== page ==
Foreign Body

Imogen Butler-Cole
The Vaults

Imogen Butler-Cole Credit: Chantal Guevara
Imogen Butler-Cole Credit: Chantal Guevara
Imogen Butler-Cole Credit: Chantal Guevara

When Cassandra in the Ancient Greek myth refuses Apollo’s sexual advances, he assaults her and then ensures that her truth will never be believed.

And that’s the way it can still remain. Not just because the institutions crack down on anyone who rocks the boat, and that is something the #MeToo movement is publicly challenging, but also because it is never a simple thing to tell on a father, on a partner or someone you still care for.

Foreign Body conveys very movingly both that complicated silence and the testimony of those who have been abused.

A woman (Imogen Butler-Cole) sits on a hard chair centre-stage surrounded by a semi-circle of seven standing mirrors. She never speaks, but her movements, her dance give us some indication of the way she feels and they act as a mirror or a response to the voiceovers of the women and one man we hear but never see.

She watches herself in a mirror; she dances to thumping club music. She whirls round in circles. She is always conscious of the chair. She walks round it, looks sternly at it, and at one point carries it like a huge weight on her cramped body. Eventually, she lifts an imaginary stick and gestures as if to smash the chair.

But it is the voices recounting experience of abuse that especially grab our attention. A woman recalls being repeatedly raped at the age of thirteen over a period of four to five hours by two American students who she was convinced would kill her.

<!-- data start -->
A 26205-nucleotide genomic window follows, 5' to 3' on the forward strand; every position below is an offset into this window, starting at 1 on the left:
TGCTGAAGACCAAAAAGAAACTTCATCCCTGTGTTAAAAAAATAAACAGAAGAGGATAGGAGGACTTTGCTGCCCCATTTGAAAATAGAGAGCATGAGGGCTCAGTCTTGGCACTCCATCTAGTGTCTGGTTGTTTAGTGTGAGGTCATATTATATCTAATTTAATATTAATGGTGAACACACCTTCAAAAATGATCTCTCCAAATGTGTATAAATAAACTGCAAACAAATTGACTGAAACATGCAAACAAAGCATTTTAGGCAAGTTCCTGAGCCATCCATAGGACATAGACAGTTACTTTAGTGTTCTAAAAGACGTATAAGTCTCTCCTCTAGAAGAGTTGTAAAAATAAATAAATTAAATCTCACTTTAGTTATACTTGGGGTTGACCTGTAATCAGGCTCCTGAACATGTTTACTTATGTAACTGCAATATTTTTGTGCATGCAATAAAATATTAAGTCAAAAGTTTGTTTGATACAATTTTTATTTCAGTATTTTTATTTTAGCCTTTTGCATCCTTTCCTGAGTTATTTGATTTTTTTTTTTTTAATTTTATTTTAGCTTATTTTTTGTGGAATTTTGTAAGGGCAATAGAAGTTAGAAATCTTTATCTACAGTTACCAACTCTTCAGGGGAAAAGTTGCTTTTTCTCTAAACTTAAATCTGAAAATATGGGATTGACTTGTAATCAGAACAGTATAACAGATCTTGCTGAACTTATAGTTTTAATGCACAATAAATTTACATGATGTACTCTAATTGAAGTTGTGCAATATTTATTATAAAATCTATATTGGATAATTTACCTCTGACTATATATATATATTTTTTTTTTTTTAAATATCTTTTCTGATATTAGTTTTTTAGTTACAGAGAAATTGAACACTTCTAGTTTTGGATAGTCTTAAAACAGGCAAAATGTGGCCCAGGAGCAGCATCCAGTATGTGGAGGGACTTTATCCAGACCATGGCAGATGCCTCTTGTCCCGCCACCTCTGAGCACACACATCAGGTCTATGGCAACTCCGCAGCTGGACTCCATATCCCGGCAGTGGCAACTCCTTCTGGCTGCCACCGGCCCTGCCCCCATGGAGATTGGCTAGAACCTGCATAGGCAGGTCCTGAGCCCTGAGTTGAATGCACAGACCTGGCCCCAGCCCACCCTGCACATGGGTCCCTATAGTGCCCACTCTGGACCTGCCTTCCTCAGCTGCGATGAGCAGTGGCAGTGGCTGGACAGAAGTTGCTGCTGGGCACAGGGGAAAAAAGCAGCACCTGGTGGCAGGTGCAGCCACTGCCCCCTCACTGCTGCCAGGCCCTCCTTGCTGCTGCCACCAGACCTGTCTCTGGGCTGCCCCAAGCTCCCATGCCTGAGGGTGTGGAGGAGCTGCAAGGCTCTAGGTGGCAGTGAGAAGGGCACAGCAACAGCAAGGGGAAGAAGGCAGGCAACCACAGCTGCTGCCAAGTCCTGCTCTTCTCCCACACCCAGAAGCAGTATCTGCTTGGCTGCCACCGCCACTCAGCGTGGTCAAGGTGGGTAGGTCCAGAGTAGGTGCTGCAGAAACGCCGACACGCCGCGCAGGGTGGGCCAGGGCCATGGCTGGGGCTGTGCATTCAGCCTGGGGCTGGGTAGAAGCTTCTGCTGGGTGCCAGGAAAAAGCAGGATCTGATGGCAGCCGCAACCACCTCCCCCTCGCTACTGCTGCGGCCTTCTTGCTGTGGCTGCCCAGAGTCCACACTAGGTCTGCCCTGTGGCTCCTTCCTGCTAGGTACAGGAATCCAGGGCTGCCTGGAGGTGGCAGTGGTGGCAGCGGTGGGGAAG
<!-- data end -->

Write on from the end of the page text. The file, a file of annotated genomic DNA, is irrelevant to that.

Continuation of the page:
Another woman talks about staying over after a social and waking up in the night to find a man inside her.

And the trauma doesn’t end with the departure of the men. A voice tells us she felt ashamed of her body, and one woman says she is left feeling defective.

There are flashbacks and triggers usually related to sex and difficulties in trusting people, particularly men.

A man confesses to trying to force a woman to have sex with him and the day after being appalled at his behaviour and ashamed.

There is no attempt to monster the men who have abused or the others who failed to stop it happening. Instead, there is an emphasis on healing and restorative justice.

But a voice asks, how there can be healing while it still goes on?

Each performance is accompanied by a panel of women leading the audience of women and men after the show in a discussion on the issues raised.

Meanwhile across the city, events were still taking place for International Women’s Day, when some had been out on strike and others gathered in Russell Square at lunchtime for an Assembly of Women to talk about a year when the struggle for women’s rights seemed to be changing the world.

Reviewer: Keith Mckenna

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